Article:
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to produce discriminations and peculiarities, yet the eye is not very heedful or quick, which cannot discover the same causes still terminating their influence in the same effects, though sometimes accelerated, sometimes retarded, or perplexed by multiplied combinations. We are all prompted by the same motives, all deceived by the same fallacies, all animated by hope, obstructed by danger, entangled by desire, and seduced by pleasure.
It is frequently objected to relations of particular lives, that they are not distinguished by any striking or wonderful vicissitudes. The scholar who passed his life among his books, the merchant who conducted only his own affairs, the priest whose sphere of action was not extended beyond that of his duty, are considered as no proper objects of publick regard, however they might have excelled in their several stations, whatever might have been their learning, integrity, and piety. But this notion arises from false measures of excellence and dignity, and must be eradicated by considering, that in the esteem of uncorrupted reason, what is of most use is of most value.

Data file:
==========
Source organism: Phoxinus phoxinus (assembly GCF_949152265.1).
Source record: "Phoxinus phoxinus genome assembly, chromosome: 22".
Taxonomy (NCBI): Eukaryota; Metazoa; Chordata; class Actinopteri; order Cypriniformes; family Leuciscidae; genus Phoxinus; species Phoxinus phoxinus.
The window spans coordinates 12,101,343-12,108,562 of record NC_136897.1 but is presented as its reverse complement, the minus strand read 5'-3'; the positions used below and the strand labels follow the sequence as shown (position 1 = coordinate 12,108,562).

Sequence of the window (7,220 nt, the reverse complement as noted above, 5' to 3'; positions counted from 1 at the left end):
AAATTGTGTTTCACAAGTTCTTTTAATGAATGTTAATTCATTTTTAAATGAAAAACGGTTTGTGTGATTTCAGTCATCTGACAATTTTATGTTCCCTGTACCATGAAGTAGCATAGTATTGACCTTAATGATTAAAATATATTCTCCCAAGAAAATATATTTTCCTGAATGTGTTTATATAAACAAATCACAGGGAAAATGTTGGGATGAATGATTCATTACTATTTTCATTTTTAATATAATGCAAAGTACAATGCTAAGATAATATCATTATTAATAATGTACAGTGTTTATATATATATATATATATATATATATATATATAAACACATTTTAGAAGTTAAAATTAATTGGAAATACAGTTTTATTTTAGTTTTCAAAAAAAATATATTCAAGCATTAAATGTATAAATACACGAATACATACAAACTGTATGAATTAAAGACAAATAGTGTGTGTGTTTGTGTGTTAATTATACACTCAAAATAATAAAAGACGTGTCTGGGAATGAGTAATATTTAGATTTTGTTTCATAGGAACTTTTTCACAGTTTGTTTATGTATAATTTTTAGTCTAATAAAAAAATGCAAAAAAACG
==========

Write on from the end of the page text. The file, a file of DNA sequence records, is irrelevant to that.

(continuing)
It is, indeed, not improper to take honest advantages of prejudice, and to gain attention by a celebrated name; but the business of the biographer is often to pass slightly over those performances and incidents, which produce vulgar greatness, to lead the thoughts into domestick privacies, and display the minute details of daily life, where exterior appendages are cast aside, and men excel each other only by prudence and by virtue. The account of Thuanus is, with great propriety, said by its author to have been written, that it might lay open to posterity the private and familiar character of that man, cujus ingenium et candorem ex ipsius scriptis sunt olim semper miraturi,